Report suggests VBC is effective in aiding quality, cutting cost

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A recent study assessing care in California contends that evidence shows risk-sharing value-based care is beating fee-for-service in terms of care quality and cost.

The report, the third annual effort to assess care by the Integrated Healthcare Association, provides evidence that financial risk borne by providers is having a positive impact on crucial value metrics such as quality and cost.

The study by the IHA, whose membership includes prominent payers such as Aetna, Kaiser Permanente, UnitedHealthcare and Anthem Blue Cross, provides some of the best evidence to date on the positive results of risk-sharing arrangements on care, and results of the research could help impact other such efforts nationwide.

The IHA’s third edition of the California Regional Health Care Cost and Quality Atlas is a comparative healthcare performance report that studied nearly 200 capitated physician groups and 20 accountable care organizations in 2017. It found that “risk-sharing appears to offer better value than fee-for-service, considering both clinical quality and clinically risk-adjusted total cost of care,” says Jeffrey Rideout, MD, the organization’s CEO.

"There has been much discussion regarding value-based care and shifting the payment model from volume to value,” Rideout says. “However, until the Atlas 3 release, limited data existed on the prevalence of financial risk sharing among provider organizations and the association between risk sharing and value.” One of the benefits of the study is California’s long-term experience with capitated care, something IHA has been following for 20 years, Rideout says.

Another finding of the study is that the greater the risk that providers take on, the higher the savings and the higher the quality of care, Rideout says.

The Atlas, released earlier this month, analyzes data from more than two dozen standardized clinical quality measures, including preventive screenings, care for chronic conditions, member cost sharing and hospital readmissions. The Atlas also looked at geographic impact and insurance product type variation in a way that enables apples-to-apples comparisons, IHA said.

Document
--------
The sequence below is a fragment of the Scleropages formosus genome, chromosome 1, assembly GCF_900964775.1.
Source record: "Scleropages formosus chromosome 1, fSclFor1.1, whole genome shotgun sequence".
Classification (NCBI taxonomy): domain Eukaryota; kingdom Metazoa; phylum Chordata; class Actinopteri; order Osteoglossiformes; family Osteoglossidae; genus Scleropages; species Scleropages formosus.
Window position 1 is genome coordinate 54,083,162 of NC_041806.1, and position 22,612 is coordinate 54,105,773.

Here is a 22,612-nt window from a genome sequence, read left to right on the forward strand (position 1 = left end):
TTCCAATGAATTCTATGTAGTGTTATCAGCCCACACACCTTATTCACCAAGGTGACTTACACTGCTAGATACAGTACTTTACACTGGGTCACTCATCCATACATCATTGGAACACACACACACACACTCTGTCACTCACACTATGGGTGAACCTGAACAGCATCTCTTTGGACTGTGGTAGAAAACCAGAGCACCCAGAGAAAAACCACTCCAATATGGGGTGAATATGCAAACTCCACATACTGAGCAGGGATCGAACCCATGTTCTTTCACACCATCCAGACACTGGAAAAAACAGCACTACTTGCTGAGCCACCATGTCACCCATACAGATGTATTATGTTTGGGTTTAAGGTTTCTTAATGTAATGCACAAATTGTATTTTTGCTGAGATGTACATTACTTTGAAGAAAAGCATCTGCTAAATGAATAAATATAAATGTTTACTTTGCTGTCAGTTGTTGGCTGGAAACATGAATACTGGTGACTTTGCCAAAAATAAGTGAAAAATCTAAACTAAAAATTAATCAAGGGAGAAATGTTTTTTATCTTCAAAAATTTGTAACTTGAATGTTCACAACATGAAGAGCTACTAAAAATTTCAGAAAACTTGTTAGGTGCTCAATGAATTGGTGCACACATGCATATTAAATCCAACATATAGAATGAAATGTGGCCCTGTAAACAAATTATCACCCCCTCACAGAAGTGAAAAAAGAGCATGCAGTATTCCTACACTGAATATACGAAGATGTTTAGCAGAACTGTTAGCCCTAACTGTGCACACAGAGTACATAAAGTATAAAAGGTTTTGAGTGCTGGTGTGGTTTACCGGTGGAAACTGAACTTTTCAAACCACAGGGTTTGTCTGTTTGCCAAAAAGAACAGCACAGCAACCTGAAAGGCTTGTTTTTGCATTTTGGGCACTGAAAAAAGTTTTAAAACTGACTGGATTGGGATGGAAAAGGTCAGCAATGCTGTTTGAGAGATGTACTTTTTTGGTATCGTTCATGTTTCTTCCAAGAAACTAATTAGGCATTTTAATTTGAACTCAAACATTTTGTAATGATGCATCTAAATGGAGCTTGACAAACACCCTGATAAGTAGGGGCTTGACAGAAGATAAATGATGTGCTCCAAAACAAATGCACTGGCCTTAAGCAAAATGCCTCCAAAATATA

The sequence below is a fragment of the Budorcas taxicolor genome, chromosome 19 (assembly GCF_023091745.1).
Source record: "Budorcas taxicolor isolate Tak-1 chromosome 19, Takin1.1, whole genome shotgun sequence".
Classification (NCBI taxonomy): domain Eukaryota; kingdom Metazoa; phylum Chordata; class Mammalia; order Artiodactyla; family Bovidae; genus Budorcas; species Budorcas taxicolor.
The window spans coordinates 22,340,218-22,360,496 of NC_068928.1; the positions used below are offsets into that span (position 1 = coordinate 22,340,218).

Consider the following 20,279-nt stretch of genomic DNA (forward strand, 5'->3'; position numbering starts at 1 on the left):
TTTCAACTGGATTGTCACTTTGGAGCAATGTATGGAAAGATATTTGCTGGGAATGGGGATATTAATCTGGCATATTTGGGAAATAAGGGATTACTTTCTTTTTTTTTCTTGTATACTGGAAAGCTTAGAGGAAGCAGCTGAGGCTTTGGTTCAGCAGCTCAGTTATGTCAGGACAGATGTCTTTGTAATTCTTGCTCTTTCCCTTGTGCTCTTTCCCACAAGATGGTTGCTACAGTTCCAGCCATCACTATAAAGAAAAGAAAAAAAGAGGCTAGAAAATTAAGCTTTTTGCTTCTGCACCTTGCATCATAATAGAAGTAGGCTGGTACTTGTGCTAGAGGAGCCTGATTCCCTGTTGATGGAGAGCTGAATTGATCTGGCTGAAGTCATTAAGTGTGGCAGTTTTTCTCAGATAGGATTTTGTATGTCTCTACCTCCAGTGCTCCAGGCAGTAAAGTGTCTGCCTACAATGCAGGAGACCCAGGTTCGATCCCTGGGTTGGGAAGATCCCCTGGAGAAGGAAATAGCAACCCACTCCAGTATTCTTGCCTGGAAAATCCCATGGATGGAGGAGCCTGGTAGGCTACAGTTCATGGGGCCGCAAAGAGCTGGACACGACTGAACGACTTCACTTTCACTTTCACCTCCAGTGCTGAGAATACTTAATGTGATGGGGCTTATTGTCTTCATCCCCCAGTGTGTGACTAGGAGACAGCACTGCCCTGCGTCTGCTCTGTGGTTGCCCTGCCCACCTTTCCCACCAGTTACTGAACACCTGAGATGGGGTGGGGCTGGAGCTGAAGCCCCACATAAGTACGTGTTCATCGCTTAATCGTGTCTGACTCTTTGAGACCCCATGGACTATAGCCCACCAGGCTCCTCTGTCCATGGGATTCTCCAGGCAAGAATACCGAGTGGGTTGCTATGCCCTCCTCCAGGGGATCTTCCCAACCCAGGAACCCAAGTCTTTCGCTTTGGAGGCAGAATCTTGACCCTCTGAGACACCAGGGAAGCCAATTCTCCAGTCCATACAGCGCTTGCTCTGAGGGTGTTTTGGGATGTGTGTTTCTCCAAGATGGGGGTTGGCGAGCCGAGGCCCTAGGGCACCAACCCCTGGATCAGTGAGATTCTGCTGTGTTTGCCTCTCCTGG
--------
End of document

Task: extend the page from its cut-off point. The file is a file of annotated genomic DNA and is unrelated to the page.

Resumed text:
The study found that patients in capitated models were 11 percent more likely to get preventive screenings. In addition, risk sharing was associated with as much as 3.5 percent lower total cost of care, a trend that also held true for pharmacy costs and patient cost sharing.

Pharmacy costs were 13 percent lower for providers sharing risk, the study also found. On average, patients in risk-sharing models paid $404 less in out-of-pocket costs per year, compared with those in fee-for-service models, and this difference was even higher for patients with chronic conditions.

Doug McKeever, chief deputy executive director of Covered California, says he uses the results of the Atlas report to align California’s official health insurance marketplace and target areas for improvement. "The insights help us identify the best value for our consumers, ensuring that we are providing Californians with affordable and quality health care options they deserve," he says.

Bill Caswell, senior vice president at Kaiser Permanente, says that, for many years, the industry has explored new models for funding care to both improve quality and decrease costs. “IHA's Atlas gives us the type of information we need to make sound decisions, and their recent findings support the notion that creating a system of care through models like capitation can drive high-quality, affordable healthcare services," he says.

The study concluded that 60,000 more women would have been screened for breast cancer if every patient in California had been in a risk-sharing model of care. In addition, a risk-sharing model may have prevented some 1,500 patients from receiving a dangerous combination of drugs opioids and benzodiazepines.

The report is available online here.

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